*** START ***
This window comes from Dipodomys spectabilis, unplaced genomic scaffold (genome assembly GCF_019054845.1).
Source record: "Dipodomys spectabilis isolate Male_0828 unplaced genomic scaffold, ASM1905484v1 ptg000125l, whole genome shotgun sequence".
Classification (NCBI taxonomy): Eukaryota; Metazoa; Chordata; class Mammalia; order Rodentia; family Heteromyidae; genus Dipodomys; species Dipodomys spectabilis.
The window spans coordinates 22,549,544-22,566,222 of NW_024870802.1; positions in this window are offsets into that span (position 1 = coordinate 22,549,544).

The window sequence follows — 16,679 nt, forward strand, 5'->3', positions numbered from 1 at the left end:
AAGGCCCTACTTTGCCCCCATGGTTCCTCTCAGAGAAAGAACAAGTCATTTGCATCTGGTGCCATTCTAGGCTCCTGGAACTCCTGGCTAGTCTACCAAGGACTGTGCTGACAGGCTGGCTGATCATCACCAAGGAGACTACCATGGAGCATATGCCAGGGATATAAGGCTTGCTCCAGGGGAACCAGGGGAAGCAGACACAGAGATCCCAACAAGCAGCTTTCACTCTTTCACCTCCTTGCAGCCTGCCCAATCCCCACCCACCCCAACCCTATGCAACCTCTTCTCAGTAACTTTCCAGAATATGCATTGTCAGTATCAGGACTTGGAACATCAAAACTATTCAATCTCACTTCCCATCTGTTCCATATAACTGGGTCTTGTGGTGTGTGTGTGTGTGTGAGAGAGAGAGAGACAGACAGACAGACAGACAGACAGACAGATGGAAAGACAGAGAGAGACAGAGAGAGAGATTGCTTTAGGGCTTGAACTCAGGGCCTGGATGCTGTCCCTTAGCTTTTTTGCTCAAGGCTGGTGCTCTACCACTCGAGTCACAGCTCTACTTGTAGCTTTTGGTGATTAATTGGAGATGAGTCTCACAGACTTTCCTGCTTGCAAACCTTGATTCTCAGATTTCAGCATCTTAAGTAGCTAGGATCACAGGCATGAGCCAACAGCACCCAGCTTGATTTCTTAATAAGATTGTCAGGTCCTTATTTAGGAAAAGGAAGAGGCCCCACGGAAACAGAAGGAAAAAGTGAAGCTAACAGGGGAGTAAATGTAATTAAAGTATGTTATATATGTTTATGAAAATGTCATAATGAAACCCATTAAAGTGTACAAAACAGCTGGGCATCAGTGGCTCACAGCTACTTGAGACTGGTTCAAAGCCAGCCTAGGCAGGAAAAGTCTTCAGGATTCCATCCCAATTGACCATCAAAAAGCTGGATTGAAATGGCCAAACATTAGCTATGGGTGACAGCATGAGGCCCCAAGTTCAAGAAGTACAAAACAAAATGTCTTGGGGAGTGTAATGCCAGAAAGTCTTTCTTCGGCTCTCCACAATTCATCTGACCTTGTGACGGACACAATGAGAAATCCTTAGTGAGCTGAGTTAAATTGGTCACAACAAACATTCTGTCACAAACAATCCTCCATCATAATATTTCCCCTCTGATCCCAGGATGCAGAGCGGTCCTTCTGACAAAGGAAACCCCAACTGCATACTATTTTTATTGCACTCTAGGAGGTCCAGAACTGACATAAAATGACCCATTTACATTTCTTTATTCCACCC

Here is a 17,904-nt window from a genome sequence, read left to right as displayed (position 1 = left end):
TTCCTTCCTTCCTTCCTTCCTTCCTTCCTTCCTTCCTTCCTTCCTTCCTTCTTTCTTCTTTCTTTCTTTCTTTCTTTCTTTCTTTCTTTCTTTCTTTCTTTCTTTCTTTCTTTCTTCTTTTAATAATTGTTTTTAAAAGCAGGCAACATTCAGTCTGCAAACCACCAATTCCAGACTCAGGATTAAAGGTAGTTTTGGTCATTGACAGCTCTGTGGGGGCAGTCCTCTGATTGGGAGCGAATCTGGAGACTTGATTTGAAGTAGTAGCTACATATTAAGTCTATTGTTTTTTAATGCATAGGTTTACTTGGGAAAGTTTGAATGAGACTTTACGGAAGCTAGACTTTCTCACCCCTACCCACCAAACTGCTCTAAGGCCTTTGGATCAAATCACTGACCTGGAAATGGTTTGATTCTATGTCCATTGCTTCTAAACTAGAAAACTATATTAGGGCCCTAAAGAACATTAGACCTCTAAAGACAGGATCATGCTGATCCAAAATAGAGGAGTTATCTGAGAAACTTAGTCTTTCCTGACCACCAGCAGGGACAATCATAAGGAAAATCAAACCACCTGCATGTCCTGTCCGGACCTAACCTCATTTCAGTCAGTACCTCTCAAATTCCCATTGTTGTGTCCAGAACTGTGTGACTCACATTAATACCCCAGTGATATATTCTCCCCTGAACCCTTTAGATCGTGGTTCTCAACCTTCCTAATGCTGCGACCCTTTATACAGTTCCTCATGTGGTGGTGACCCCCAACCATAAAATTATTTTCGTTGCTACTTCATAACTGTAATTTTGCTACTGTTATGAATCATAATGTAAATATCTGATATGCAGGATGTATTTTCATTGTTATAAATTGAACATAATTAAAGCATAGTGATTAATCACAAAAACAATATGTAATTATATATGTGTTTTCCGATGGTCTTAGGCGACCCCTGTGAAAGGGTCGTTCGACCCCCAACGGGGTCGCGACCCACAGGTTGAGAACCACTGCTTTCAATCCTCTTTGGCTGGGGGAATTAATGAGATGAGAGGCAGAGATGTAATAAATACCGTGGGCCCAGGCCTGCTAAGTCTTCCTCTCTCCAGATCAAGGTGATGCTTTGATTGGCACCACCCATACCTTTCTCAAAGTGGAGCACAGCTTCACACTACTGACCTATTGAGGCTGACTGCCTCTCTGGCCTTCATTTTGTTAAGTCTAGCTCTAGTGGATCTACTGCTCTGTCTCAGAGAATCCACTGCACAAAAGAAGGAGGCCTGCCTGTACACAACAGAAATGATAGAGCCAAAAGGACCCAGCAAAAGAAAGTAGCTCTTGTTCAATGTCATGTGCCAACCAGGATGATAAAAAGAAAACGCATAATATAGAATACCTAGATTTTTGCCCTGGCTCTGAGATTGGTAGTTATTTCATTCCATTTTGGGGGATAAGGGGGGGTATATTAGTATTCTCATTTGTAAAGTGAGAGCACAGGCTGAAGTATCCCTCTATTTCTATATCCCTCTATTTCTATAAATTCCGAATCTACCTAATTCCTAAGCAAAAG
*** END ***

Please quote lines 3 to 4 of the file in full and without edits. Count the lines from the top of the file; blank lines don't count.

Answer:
Classification (NCBI taxonomy): Eukaryota; Metazoa; Chordata; class Mammalia; order Rodentia; family Heteromyidae; genus Dipodomys; species Dipodomys spectabilis.
The window spans coordinates 22,549,544-22,566,222 of NW_024870802.1; positions in this window are offsets into that span (position 1 = coordinate 22,549,544).